Talking food with ‘Final Recipe’ director Gina Kim
The foodie film, “Final Recipe,” staring Michelle Yeoh, Henry Lau and Chin Han, made its American premiere during the opening night of this year’s Hawaii International Film Festival. The story revolves around an internationally televised cooking competition, which shares its name with the film. A young boy and cooking prodigy named Mark (played by Henry Lau), ambitiously enters the competition to win the million dollar prize and save his grandfather’s restaurant.
I had a chance to meet the with the film’s director, Gina Kim, to discuss what it took to create “Final Recipe.” “Food is an integral part of the film,” she said. “It wasn’t like we created a drama and added the food after the fact. From its very conception, food has always been a main character in the film.”
The competition depicted in the film is broken up into several rounds, each designed to test the contestants’ skills. First, they’re tasked with cooking the perfect omelet. I found this particularly brilliant because although omelets are easy to make, they’re also easy to screw up, which is why many chefs use it as a way to test the skill of any potential hires. I asked Kim how she came up with the idea for the omelet round.
“I was hugely inspired by Chef Daniel Boulud, who wrote a beautiful book called, ‘Letters to a Young Chef,’” Kim said. “When I was writing the script, I had read it many many times and was inspired by it. So I thought that as a homage to him and his writing; the preliminary round would be omelet.”
When production began, it just so happened that Yeoh is good friends with Boulud, which resulted in him appearing in the film to introduce the competition round he inspired.
Other rounds included specific themes like rock-n-roll, royalty, ’60s sci-fi and Chinese banquet – each selected to be visually, musically and aesthetically different from anything currently on the air. Put all of these ingredients together, and I found myself thinking that I would definitely watch this show if it were on TV.
“Final Recipe” is by far one of the most eclectic food films I’ve ever had the pleasure to watch, featuring some amazing food scenes ranging from Asian street food to molecular gastronomy to French nouveau cuisine.
Kim said several chefs and food specialists were consulted during production, but supervising the food unit fell upon the talents of Singapore based chef, John See. Including all the other foods featured in the film, See was challenged with creating a menu utilizing molecular gastronomy. “That was one style that was difficult to incorporate into the film,” Kim said. “It is very specific, and there are only a hand full of people in the world who do that.”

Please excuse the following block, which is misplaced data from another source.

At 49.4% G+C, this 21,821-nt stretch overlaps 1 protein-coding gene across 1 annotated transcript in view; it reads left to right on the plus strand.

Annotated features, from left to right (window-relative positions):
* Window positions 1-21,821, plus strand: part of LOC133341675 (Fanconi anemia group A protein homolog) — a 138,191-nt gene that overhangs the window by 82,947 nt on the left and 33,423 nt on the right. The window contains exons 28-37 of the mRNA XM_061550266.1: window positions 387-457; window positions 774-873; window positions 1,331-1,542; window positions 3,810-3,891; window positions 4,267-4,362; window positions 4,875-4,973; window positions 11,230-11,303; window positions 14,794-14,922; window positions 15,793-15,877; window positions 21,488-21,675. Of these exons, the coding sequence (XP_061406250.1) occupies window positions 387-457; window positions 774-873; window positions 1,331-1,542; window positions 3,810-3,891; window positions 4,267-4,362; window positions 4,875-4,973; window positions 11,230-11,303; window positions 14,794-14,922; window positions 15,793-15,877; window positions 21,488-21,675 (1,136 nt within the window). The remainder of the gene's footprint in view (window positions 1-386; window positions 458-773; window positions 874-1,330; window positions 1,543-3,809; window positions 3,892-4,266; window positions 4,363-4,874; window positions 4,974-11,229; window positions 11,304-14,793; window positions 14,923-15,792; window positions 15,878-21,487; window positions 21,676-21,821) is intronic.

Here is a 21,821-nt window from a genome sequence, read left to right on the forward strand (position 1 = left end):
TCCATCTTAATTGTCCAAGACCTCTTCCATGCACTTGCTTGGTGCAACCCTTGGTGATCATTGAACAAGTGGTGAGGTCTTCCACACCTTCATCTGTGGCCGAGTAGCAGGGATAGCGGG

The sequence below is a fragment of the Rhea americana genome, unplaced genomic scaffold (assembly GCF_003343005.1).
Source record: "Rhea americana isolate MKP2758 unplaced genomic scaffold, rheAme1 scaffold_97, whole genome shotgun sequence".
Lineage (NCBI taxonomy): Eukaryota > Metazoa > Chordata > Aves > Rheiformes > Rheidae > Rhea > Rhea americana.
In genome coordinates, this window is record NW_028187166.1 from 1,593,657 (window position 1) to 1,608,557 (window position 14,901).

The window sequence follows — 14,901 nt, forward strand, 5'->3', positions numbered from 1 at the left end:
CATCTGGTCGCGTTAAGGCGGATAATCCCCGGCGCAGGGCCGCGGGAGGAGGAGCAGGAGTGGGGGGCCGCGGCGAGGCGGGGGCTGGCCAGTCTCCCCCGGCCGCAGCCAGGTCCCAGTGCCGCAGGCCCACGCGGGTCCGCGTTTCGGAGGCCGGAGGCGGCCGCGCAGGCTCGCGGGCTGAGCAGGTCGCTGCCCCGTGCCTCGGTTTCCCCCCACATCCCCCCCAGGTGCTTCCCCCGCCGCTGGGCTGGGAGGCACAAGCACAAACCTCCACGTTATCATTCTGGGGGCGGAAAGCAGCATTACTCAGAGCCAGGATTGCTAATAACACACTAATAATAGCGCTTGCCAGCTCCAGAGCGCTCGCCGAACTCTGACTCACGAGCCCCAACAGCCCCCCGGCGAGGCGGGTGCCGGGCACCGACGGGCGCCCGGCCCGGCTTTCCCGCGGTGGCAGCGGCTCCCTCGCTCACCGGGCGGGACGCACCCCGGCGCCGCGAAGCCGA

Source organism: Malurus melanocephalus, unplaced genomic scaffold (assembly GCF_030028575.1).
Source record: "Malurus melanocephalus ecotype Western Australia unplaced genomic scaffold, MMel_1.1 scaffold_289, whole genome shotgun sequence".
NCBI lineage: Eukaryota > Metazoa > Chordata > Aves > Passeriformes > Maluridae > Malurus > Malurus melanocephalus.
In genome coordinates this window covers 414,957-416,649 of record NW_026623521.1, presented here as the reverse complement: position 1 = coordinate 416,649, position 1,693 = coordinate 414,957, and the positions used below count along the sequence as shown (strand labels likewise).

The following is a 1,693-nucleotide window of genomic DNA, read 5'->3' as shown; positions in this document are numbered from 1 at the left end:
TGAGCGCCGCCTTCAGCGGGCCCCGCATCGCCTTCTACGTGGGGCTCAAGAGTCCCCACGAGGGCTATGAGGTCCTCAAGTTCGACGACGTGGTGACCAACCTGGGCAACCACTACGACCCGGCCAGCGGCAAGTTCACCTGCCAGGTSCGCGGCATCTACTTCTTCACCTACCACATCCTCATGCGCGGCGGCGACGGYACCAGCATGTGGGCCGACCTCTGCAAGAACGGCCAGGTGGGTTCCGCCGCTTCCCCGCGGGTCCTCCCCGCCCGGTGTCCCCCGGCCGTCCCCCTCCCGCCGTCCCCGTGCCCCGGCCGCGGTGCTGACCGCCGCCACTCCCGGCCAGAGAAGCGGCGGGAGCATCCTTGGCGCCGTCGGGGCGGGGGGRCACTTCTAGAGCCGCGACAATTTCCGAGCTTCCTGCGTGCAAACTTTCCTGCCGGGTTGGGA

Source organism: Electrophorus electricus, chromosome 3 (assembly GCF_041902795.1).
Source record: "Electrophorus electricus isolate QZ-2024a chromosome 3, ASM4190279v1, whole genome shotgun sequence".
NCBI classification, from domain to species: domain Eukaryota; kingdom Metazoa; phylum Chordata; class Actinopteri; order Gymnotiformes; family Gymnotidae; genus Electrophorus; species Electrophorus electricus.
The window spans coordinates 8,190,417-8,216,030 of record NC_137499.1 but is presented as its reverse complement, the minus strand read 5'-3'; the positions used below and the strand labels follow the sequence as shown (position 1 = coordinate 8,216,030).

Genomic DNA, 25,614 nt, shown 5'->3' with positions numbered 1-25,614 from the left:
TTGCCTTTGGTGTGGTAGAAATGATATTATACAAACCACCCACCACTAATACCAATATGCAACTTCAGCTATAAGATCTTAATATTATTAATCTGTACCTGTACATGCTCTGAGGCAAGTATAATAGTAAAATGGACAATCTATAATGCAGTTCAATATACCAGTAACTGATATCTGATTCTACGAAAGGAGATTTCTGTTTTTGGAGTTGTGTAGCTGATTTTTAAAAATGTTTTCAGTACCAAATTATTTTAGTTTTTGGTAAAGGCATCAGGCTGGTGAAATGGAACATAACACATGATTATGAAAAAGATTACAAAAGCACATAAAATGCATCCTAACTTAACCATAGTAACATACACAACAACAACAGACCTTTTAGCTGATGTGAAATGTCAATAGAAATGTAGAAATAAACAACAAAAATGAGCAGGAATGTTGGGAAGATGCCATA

According to Kim, they faced many challenges in developing the molecular menu. First and foremost, the dishes had to look good, while at the same time be something they could recreate multiple times. “There were some techniques of molecular gastronomy that we just couldn’t use in the film like one where you pour liquid into a bowl and it evaporates,” she said. “Things like that are fun to see in a restaurant, but are just not practical for a film.”
Another interesting aspect of “Final Recipe” were the ethnically diverse characters who each embodied an certain culinary style. While watching the film, I recognized traits shared by current and former colleagues from among the cast of characters.
“We wanted this to be a Pan-Asian film and not just focus on just one ethnicity,” Kim said. “We wanted to celebrate all sorts of different ethnic foods from all over Asia and even French and nouveau cuisine.”
At the beginning of the film, we’re introduced to Mark’s grandfather, Hao, who is a very good chef, but is set in his ways and married to tradition. Standing in stark contrast to him is the show’s master chef champion, David Chan (played by Chin Han), who the competitors are battling for the right to face in the final round. Kim points out that Chan represents the modern contemporary breed of chefs. “Mark represents the new generation which embraces both worlds,” she said. “So, the grandfather and Chan represent the two extremes, and Mark is the reconciliation of the two styles.”
Other archetypes represented in the film are Mark’s reluctant team mates in the competition. Shawn, the Australian chef, is into impromptu cooking and embraces the locavore movement. He loves Asian food, and in many ways is the Chinese food specialist of the group because of it. Then there is Kaori, a Japanese girl who studied at Le Cordon Bleu in Paris. As a result, she prefers the haute cuisine with foie gras and truffles. Rounding out the team is Bobby, who Kim points out isn’t really a chef, but more of a personality and represents the marketing aspect of the food industry.
“There’s nothing wrong with any of those styles,” Kim adds, “it’s just different ways of cooking.”
There are a lot of details that Kim was able to incorporate into “Final Recipe” that any chef or foodie will be able to recognize, and they all work together to create a film that is truly unique. The central protagonist, Mark, sums up his cooking style with a quote that very much applies to what Kim has been able to do with this film.
“I think in cooking, as in music, harmony is greater than the sum of it’s parts. I wanted to bring all these ingredients together to create something new… something one of a kind.”